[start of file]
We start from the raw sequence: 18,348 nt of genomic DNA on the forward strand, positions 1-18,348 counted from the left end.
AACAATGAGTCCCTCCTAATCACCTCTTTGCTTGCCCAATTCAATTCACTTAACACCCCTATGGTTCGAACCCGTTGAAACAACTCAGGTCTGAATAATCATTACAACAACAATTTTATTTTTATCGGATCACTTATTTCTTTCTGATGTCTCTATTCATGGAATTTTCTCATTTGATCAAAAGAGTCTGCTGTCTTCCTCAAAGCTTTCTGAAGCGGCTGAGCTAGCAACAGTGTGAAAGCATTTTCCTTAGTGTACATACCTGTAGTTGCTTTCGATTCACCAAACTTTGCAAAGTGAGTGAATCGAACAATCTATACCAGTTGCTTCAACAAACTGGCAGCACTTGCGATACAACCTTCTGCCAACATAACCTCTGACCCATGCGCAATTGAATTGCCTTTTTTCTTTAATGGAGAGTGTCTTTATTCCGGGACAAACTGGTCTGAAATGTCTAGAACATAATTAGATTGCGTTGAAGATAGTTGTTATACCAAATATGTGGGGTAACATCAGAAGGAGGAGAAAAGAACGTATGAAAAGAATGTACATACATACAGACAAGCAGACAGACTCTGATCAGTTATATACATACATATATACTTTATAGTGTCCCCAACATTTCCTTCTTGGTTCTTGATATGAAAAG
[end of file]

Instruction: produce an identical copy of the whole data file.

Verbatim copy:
We start from the raw sequence: 18,348 nt of genomic DNA on the forward strand, positions 1-18,348 counted from the left end.
AACAATGAGTCCCTCCTAATCACCTCTTTGCTTGCCCAATTCAATTCACTTAACACCCCTATGGTTCGAACCCGTTGAAACAACTCAGGTCTGAATAATCATTACAACAACAATTTTATTTTTATCGGATCACTTATTTCTTTCTGATGTCTCTATTCATGGAATTTTCTCATTTGATCAAAAGAGTCTGCTGTCTTCCTCAAAGCTTTCTGAAGCGGCTGAGCTAGCAACAGTGTGAAAGCATTTTCCTTAGTGTACATACCTGTAGTTGCTTTCGATTCACCAAACTTTGCAAAGTGAGTGAATCGAACAATCTATACCAGTTGCTTCAACAAACTGGCAGCACTTGCGATACAACCTTCTGCCAACATAACCTCTGACCCATGCGCAATTGAATTGCCTTTTTTCTTTAATGGAGAGTGTCTTTATTCCGGGACAAACTGGTCTGAAATGTCTAGAACATAATTAGATTGCGTTGAAGATAGTTGTTATACCAAATATGTGGGGTAACATCAGAAGGAGGAGAAAAGAACGTATGAAAAGAATGTACATACATACAGACAAGCAGACAGACTCTGATCAGTTATATACATACATATATACTTTATAGTGTCCCCAACATTTCCTTCTTGGTTCTTGATATGAAAAG